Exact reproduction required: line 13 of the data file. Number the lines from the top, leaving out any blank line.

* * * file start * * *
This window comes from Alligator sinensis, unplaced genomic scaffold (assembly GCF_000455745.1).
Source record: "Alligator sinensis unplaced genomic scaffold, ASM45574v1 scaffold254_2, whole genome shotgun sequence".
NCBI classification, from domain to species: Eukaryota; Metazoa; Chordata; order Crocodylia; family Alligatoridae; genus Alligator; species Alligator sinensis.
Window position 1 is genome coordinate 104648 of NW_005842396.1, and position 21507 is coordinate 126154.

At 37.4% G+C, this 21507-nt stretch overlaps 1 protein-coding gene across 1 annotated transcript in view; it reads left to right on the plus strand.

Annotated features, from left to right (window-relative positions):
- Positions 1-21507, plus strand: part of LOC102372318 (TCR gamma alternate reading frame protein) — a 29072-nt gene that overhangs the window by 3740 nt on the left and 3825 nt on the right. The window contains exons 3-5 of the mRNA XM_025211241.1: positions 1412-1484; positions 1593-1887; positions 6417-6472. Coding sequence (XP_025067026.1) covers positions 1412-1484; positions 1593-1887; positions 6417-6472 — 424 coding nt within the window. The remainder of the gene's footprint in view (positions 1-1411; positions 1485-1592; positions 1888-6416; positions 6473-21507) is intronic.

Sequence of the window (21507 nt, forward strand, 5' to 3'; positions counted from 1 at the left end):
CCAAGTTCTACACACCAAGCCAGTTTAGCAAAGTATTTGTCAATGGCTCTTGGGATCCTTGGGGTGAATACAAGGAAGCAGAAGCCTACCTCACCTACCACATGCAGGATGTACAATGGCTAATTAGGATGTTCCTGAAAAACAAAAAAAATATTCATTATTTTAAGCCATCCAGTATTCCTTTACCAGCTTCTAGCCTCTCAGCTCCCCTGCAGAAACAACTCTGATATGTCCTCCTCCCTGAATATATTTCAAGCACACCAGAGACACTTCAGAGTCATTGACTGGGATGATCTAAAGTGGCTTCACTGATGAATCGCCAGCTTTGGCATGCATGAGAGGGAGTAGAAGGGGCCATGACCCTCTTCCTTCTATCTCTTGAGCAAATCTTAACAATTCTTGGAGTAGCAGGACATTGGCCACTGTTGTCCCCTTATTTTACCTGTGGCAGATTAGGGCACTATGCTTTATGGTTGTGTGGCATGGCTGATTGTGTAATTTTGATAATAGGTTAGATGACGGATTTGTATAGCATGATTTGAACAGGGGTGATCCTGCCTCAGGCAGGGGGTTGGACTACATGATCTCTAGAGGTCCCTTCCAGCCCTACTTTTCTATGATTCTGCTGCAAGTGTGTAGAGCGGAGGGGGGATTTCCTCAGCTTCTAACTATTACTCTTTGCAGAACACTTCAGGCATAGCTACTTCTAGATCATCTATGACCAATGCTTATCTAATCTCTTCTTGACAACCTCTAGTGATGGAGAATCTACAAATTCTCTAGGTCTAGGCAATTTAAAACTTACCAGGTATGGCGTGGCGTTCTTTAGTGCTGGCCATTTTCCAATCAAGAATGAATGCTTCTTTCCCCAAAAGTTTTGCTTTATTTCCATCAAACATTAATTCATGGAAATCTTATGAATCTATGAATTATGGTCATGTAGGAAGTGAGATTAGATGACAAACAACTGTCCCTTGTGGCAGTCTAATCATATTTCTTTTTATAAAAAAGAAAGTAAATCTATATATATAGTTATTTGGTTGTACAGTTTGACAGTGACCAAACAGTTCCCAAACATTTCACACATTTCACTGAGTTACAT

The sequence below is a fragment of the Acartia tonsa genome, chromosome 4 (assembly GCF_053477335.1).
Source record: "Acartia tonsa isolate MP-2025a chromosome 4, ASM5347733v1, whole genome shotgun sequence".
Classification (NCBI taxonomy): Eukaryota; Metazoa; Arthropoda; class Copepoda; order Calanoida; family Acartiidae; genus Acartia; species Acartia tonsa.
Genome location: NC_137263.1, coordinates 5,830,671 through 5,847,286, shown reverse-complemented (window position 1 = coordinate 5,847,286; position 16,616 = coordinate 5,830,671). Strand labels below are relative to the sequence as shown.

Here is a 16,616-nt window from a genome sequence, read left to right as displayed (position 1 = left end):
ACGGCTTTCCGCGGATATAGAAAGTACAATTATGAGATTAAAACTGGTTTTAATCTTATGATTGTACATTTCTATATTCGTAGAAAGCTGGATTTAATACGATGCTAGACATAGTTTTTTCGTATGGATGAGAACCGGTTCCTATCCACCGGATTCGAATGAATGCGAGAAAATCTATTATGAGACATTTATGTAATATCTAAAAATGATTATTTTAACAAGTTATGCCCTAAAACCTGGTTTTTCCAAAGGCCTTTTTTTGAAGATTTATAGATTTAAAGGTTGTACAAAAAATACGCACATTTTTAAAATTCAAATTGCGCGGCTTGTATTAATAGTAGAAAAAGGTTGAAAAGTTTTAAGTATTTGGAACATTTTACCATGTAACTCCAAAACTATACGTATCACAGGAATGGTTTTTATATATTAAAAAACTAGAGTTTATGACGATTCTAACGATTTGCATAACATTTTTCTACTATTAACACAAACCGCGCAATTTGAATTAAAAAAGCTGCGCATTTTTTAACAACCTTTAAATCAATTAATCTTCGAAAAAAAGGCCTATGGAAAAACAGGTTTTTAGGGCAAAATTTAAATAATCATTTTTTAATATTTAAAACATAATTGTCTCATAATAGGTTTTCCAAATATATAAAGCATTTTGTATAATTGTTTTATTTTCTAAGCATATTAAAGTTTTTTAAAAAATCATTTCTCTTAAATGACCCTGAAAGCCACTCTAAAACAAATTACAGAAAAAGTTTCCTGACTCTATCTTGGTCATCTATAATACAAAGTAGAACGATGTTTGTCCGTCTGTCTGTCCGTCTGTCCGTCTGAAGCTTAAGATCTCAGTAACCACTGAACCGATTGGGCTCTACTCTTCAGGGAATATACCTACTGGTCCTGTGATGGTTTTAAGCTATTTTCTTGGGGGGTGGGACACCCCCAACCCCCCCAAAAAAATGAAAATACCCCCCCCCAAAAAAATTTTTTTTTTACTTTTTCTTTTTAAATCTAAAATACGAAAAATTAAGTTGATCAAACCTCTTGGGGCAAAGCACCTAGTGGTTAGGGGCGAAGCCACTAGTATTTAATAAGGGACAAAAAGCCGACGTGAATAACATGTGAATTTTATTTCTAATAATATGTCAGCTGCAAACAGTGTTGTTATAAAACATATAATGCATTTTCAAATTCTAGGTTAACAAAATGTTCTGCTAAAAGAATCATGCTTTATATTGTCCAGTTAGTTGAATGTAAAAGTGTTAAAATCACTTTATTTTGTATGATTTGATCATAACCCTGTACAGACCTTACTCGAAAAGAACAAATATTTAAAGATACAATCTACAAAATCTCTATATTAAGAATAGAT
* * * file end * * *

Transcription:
Genome location: NC_137263.1, coordinates 5,830,671 through 5,847,286, shown reverse-complemented (window position 1 = coordinate 5,847,286; position 16,616 = coordinate 5,830,671). Strand labels below are relative to the sequence as shown.